We left the hospital about 12 hours after I gave birth. That walk out to the car and car ride home were pretty painful experiences. With the world’s biggest pad stuffed in my maternity underwear I was waddling worse than I had waddled in there, and with the numbness from the stitches fully worn off every bump in the road was amplified. I was terrified to strap our fragile little baby into the car seat, and worried that she wouldn’t be able to breath sitting upright because she had no neck strength. She was a wet noodle. A crying wet noodle who was as afraid of this new life as I was. I wish I’d been more in-the-moment bringing her home, but I was kind of in a tired haze, just focused on getting my ass into bed with some padsicles in my pants. Someone else carried the car seat inside. I don’t think we even got any pictures of Avery’s homecoming.
I remember eating a lot of oatmeal cookies and drinking small glasses of dark beer. We pretended it would help me to produce more milk, but I kept eating those cookies and drinking dark beers way after I developed an overabundant milk supply.
It took me a couple of days to feel a deep connection with Avery. I knew I loved her – hell, I knew I’d die for her – but she still felt like a stranger at first. I remember sitting in bed on the first afternoon home, trying to nurse her in the first bit of privacy I’d had as a new mother. I tried to study her features so I could get to know her better. We were perfect strangers. But the more I did that – the more I nursed her and stared at her and studied her, the more she started to feel like the most familiar person in my life, like she had always been a part of me. It just took a couple of days.
Recovery was rough. I was in a lot of discomfort from the tearing for a good month after birth, and didn’t stop bleeding until 6 weeks post-partum. I still had an open tear that hadn’t healed at 6 weeks, so the peri bottle and sitz baths had to continue for almost 2 months. The worst part of the slow healing process was that I felt like I couldn’t take care of my baby efficiently. Getting out of bed to pick her up, sitting up in bed to nurse her, rocking her and pacing the hallway with her, all were painful.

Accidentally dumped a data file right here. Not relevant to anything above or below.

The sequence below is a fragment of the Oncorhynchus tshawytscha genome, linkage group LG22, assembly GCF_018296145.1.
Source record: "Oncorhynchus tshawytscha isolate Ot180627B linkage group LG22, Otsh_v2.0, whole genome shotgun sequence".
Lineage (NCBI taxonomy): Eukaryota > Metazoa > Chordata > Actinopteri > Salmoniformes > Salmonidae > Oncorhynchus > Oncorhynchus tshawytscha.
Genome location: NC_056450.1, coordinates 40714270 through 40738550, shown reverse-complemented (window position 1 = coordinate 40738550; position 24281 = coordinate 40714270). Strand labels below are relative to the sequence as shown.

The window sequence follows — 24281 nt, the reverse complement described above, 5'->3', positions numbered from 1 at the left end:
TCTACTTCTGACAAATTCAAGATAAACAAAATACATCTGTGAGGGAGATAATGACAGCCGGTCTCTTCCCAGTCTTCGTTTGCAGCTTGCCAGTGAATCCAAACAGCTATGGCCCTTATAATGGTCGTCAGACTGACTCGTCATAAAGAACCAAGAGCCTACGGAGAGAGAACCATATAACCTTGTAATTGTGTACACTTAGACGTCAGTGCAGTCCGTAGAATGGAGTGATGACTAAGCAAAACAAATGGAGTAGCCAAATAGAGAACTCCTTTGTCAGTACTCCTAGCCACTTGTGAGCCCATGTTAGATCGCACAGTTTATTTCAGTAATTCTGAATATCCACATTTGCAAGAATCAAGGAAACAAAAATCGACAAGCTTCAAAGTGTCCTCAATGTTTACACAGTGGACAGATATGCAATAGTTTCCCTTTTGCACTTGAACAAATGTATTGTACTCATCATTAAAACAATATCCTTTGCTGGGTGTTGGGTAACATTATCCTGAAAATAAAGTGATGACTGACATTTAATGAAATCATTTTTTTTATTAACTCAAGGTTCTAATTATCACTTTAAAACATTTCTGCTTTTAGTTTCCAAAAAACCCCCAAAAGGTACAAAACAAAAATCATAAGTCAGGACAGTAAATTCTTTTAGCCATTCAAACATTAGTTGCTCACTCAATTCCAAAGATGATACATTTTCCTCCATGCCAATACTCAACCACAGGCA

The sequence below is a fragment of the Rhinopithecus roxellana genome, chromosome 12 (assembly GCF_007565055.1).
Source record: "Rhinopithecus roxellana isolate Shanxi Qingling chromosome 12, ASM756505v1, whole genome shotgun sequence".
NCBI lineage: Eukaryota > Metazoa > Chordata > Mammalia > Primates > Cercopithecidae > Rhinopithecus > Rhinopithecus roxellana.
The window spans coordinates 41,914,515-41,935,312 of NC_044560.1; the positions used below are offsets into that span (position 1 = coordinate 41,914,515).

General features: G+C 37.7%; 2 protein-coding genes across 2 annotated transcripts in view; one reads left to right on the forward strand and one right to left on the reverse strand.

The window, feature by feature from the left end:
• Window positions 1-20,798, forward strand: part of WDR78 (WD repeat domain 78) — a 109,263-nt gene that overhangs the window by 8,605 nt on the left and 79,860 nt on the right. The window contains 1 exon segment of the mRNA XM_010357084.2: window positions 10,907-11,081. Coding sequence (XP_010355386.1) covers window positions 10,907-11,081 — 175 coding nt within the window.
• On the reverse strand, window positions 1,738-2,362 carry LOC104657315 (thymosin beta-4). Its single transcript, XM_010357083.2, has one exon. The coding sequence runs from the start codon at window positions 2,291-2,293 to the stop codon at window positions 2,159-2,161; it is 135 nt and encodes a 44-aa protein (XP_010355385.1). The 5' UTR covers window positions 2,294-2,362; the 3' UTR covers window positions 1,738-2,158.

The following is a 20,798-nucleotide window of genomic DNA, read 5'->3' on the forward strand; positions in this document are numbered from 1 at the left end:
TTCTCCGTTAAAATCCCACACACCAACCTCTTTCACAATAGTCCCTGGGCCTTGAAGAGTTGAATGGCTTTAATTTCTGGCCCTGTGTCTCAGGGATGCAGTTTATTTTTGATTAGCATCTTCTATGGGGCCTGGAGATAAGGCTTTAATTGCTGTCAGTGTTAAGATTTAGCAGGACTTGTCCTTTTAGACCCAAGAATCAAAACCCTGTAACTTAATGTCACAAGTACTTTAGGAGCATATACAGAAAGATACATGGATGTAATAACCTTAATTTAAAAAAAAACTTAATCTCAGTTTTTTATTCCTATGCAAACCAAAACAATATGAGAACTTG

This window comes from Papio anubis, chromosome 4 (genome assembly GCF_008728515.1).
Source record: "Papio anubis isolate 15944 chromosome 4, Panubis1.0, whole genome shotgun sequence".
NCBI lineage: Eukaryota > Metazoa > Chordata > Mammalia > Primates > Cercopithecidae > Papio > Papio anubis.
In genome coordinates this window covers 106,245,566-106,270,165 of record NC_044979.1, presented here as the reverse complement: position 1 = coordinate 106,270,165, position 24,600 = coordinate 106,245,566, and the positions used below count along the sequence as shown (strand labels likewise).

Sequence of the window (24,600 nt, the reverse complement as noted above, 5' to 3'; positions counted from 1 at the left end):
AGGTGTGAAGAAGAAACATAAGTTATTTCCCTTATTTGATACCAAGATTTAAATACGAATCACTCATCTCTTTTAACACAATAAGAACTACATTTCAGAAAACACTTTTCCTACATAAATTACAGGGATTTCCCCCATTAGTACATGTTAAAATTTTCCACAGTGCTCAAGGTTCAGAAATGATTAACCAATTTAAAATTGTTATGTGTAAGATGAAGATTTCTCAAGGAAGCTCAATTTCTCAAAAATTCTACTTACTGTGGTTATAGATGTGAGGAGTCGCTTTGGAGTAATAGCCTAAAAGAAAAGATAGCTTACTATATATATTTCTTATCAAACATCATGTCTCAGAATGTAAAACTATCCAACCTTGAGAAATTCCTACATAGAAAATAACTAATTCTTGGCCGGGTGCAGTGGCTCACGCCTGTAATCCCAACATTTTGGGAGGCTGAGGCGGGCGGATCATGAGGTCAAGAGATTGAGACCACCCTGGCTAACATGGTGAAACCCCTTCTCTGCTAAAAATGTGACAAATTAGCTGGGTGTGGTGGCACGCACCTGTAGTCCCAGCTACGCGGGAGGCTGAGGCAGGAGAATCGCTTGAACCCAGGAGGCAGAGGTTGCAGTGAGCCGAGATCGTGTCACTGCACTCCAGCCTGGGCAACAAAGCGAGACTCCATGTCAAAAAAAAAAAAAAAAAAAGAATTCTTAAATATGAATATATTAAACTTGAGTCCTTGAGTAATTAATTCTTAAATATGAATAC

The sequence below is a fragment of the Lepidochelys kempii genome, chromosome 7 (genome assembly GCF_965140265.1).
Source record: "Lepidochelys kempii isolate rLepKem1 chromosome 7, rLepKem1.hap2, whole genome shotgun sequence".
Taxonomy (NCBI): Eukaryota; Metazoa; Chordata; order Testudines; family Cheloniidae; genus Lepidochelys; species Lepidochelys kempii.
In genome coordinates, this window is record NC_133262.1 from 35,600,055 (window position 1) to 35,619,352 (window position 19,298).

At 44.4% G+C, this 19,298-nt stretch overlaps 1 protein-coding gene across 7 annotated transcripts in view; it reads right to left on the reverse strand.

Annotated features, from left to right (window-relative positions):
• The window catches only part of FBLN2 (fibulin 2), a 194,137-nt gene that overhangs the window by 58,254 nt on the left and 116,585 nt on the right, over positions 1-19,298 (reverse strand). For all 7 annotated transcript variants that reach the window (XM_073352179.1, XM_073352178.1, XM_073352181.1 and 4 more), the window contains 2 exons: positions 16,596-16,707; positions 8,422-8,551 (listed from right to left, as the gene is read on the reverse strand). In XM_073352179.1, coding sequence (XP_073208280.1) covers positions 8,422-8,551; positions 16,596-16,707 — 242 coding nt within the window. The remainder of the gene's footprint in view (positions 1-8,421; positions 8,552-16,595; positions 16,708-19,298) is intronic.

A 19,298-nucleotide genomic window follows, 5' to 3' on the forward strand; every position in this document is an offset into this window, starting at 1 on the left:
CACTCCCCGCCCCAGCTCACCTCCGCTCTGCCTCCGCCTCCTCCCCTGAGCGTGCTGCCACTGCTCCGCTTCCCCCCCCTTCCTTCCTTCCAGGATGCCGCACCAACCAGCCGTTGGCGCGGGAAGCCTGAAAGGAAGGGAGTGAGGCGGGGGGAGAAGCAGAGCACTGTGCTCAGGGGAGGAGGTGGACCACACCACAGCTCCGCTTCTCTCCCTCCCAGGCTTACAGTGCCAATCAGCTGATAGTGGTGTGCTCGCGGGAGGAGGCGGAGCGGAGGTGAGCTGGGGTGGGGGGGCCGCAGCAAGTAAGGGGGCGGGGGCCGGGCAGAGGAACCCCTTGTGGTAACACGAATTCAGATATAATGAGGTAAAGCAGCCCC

Breastfeeding was a good experience from the start. It took 5 days for my milk to come in, but the midwives were very chilled out about her weight loss and gave us the time we needed to catch our stride. She has been in the >90th percentile for weight ever since 2 months old. I do remember the scabbing nipples, though, and the cringe at her hungry cry knowing I was in for some jabbing pain while she latched. I remember her eating some nipple scabs and worrying that her tummy wasn’t ready for solids yet… yeah, I went there. But the love hormones swelled every time she nursed, and I could tangibly feel our bond strengthening every day.
Post-partum was a lesson for me in just how hard having a baby was. I had dreamt of it being all naps and snuggles and having coffee at the cafe with her sleeping in the stroller. Nope, not in the cards for us. She was colicky. She cried a lot, and only nursing would soothe her. Sometimes nursing wouldn’t soothe her, and we would take turns bouncing her in our arms, crying from tiredness, aching backs, and worry, for hours into the night.
I struggled with post-partum anxiety. I didn’t feel safe taking her anywhere. I was also fiercely protective and didn’t like it when others held her. I tried to hide us away in a little bubble of my motherly love, hoping it would keep us both safe from the scary outside world.
Post-partum was tough. But slowly, little by little, day by day, things got easier. She started to tolerate being placed in the swing so I could shower. She started to eat a little bit more efficiently so I could have an hour (or two, maybe!) without her attached to me.
There are two experiences that mark the end of the tough post-partum period for me. One is when I put on non-maternity jeans for the first time. The next was the day I went for a stroller walk and realized I could go more than a couple of blocks from the house without anxiety washing over me; I actually remember the spot on the sidewalk where I stopped and appreciated the significance of how normal I felt – how capable I felt to get another block further from home, and then another block, and another block.
And with my pre-pregnancy jeans on and the freedom to move about the world as I pleased, I declared the post-partum period over. I had survived what I honestly believe were the hardest 2 months of my life. The transition into motherhood can be brutal and shocking, but just as with my memories of birth, the good shine bright enough to overshadow the bad.